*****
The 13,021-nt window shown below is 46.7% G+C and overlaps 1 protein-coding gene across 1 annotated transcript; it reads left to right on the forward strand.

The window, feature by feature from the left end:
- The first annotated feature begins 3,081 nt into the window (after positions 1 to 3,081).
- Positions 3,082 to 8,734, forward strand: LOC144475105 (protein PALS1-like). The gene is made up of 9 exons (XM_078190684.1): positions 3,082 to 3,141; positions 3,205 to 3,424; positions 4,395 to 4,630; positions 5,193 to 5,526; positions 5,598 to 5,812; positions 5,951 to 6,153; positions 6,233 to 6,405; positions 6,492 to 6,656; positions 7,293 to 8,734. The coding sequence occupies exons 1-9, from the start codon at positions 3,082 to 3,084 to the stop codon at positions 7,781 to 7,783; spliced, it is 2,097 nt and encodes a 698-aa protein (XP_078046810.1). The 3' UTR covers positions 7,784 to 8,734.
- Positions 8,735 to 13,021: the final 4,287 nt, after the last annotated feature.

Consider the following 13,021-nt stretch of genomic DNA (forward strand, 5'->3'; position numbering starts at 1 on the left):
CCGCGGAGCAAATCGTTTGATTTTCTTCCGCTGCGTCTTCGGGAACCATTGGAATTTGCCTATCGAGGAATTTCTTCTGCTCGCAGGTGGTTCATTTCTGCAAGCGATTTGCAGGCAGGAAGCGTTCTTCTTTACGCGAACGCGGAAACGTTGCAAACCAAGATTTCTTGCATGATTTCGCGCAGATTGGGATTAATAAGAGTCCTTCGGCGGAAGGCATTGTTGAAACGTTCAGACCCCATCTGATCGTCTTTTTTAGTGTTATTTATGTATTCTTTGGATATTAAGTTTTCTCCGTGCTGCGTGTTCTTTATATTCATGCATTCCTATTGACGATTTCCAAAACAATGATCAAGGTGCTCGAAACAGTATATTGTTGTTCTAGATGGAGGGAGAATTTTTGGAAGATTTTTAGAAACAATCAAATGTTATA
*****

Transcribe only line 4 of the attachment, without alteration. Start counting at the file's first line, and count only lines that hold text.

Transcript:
- Positions 3,082 to 8,734, forward strand: LOC144475105 (protein PALS1-like). The gene is made up of 9 exons (XM_078190684.1): positions 3,082 to 3,141; positions 3,205 to 3,424; positions 4,395 to 4,630; positions 5,193 to 5,526; positions 5,598 to 5,812; positions 5,951 to 6,153; positions 6,233 to 6,405; positions 6,492 to 6,656; positions 7,293 to 8,734. The coding sequence occupies exons 1-9, from the start codon at positions 3,082 to 3,084 to the stop codon at positions 7,781 to 7,783; spliced, it is 2,097 nt and encodes a 698-aa protein (XP_078046810.1). The 3' UTR covers positions 7,784 to 8,734.